LATEST ADDITIONS

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Barry Willis Posted: Feb 24, 2002 0 comments
One of the most revered names in the audio industry is seeking legal protection from its creditors. On November 19, Nakamichi Corporation Japan "applied to the court of Japan for a civil rehabilitation," in the words of a company press release on the development, issued the next day. On the 19th, Nakamichi stock closed at ¥22/share (approximately 17¢); the Tokyo Stock Exchange announced that the company would be de-listed effective May 20.
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Barry Willis Posted: Feb 24, 2002 0 comments
The music industry's in a deep slump, but you won't know it by the glitz, glamour, and hype surrounding the 44th Grammy Awards.
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Stereophile Staff Posted: Feb 19, 2002 0 comments
Introduction
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Barry Willis Posted: Feb 17, 2002 0 comments
Many audiophiles are incensed that the digital outputs on high-resolution disc players are limited to the 16bit/44.1kHz standard of the "Red Book" CD when playing DVD-Audio discs. To read some postings on audiophile newsgroups, you'd think it's a massive conspiracy to prevent people from adding their own processors to the playback chain. Putting as many boxes as possible in an audio system is a constitutionally guaranteed right, isn't it?
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Barry Willis Posted: Feb 17, 2002 0 comments
Branford Marsalis is unhappy with the music industry. Unlike many of his colleagues, he intends to do something about it.
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Jon Iverson Posted: Feb 17, 2002 0 comments
Just because you're paranoid doesn't mean they're not out to get you. This is especially true for music lovers who have begun to fear that record companies purposely corrupt the data on audio CDs in an effort to restrict their use as a source for copies or MP3 files.
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Barry Willis Posted: Feb 17, 2002 0 comments
Should performing arts be limited by health or environmental concerns? The Association of British Orchestras thinks not, according to a recent BBC News item.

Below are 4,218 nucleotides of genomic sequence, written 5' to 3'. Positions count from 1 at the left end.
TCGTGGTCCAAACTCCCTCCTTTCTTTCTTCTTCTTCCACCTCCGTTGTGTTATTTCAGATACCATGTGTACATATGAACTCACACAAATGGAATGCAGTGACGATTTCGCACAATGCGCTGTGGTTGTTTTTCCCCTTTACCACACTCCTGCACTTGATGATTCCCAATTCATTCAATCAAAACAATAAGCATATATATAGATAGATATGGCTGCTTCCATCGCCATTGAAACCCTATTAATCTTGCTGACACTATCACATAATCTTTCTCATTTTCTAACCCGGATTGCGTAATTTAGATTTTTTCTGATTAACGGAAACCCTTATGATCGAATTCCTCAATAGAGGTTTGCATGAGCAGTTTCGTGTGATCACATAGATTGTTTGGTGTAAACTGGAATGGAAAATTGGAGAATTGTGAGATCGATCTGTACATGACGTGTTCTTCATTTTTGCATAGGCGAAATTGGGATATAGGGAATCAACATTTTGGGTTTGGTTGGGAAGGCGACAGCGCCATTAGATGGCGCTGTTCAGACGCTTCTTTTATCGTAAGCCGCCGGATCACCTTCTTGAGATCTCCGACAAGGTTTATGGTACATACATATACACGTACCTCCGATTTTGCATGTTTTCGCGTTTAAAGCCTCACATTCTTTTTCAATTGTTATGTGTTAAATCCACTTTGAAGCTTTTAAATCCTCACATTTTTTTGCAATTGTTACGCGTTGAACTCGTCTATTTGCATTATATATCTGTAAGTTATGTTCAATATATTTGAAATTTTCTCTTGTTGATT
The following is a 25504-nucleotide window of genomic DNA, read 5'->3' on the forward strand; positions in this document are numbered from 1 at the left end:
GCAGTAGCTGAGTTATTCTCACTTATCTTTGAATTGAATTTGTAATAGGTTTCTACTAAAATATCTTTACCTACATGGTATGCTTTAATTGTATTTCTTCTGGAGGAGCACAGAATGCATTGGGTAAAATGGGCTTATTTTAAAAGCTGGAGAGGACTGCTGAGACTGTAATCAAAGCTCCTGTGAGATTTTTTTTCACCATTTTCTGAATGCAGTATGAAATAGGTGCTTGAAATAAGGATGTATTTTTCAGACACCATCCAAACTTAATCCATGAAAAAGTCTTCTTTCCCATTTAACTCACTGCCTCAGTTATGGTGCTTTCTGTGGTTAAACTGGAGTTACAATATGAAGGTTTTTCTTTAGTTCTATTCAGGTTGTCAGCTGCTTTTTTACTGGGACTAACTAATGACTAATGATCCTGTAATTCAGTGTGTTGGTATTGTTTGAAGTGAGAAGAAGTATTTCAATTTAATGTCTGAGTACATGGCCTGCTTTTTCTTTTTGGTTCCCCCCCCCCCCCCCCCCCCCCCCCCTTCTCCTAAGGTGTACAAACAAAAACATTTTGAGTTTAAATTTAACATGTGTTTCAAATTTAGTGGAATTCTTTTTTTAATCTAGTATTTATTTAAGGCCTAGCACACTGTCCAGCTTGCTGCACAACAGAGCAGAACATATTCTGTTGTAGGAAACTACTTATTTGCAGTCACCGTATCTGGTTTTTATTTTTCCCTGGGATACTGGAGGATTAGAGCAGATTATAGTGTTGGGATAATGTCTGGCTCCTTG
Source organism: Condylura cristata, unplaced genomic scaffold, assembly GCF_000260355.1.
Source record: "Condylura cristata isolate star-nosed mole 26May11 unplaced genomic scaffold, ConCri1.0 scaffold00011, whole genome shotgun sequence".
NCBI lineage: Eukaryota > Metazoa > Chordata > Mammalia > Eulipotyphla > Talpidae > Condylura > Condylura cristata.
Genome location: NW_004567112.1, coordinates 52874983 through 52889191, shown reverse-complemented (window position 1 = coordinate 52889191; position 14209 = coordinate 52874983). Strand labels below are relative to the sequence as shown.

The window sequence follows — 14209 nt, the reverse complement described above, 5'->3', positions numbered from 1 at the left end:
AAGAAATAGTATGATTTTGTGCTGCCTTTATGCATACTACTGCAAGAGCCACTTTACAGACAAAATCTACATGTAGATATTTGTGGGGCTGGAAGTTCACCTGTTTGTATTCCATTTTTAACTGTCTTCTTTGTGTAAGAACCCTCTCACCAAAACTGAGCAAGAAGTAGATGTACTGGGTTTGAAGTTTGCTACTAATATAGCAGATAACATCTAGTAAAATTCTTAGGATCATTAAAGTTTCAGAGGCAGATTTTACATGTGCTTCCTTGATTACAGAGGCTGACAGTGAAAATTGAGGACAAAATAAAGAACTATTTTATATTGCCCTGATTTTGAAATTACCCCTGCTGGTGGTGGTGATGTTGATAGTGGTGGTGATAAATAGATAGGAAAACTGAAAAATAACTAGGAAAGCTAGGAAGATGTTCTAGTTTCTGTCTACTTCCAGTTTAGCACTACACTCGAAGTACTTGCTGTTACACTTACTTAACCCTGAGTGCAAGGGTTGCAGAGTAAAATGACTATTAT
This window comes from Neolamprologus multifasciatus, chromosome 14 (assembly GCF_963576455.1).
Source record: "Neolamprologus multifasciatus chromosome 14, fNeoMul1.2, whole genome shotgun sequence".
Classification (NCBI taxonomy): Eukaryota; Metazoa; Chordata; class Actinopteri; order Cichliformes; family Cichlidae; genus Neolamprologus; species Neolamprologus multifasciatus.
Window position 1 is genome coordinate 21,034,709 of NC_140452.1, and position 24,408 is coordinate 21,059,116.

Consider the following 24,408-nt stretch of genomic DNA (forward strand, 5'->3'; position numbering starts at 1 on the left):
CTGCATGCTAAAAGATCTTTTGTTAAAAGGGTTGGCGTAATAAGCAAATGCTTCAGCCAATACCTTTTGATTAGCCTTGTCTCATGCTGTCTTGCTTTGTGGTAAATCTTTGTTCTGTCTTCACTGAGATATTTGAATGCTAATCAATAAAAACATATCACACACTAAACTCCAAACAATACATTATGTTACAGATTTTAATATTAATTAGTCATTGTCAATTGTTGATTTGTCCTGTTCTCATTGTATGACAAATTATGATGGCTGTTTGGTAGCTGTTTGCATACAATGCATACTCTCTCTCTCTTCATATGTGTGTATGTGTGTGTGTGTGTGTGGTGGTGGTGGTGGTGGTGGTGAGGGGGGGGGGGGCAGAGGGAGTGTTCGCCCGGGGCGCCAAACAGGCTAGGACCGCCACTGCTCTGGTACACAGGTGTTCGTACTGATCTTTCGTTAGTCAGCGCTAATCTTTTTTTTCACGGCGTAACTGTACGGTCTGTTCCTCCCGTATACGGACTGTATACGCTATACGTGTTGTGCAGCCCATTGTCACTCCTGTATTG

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Jon Iverson Posted: Feb 17, 2002 0 comments
It's a brave group of souls who run today's audiophile music labels. Sane business minds would likely deem it foolhardy to start a new specialty label these days, but sometimes one's passion for music overrides the rational impulse to try something a little bit more secure (like perhaps an Internet company?).
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Stereophile Staff Posted: Feb 17, 2002 0 comments
Jonathan Scull tackles the Pioneer DV-AX10 SACD/DVD-A/CD player, revealing the strengths and weaknesses of one of the first "universal" disc machines. Scull carefully compares the DV-AX10 to stand-alone SACD, DVD-A, and CD players to assess whether, in fact, you can have it all in one tidy package.
Jonathan Scull Posted: Feb 17, 2002 0 comments
At the Consumer Electronics Show in January 2001, Pioneer announced the US launch of the DV-AX10, the first of their long-awaited "universal" disc players, previously available only in Japan. Right out of the box, it plays SACD (two-channel only), DVD-Audio, DVD-Video, CD, and CD-R discs. For two-channel operation—which is exclusively how I examined it—and via its easy-to-navigate menus (footnote 1), I set the DV-AX10 to two channels as the default for all modes, including SACD. Except for hybrid discs, which I'll come to presently, the DV-AX10 is, blessedly, a set-it-and-forget-it machine.

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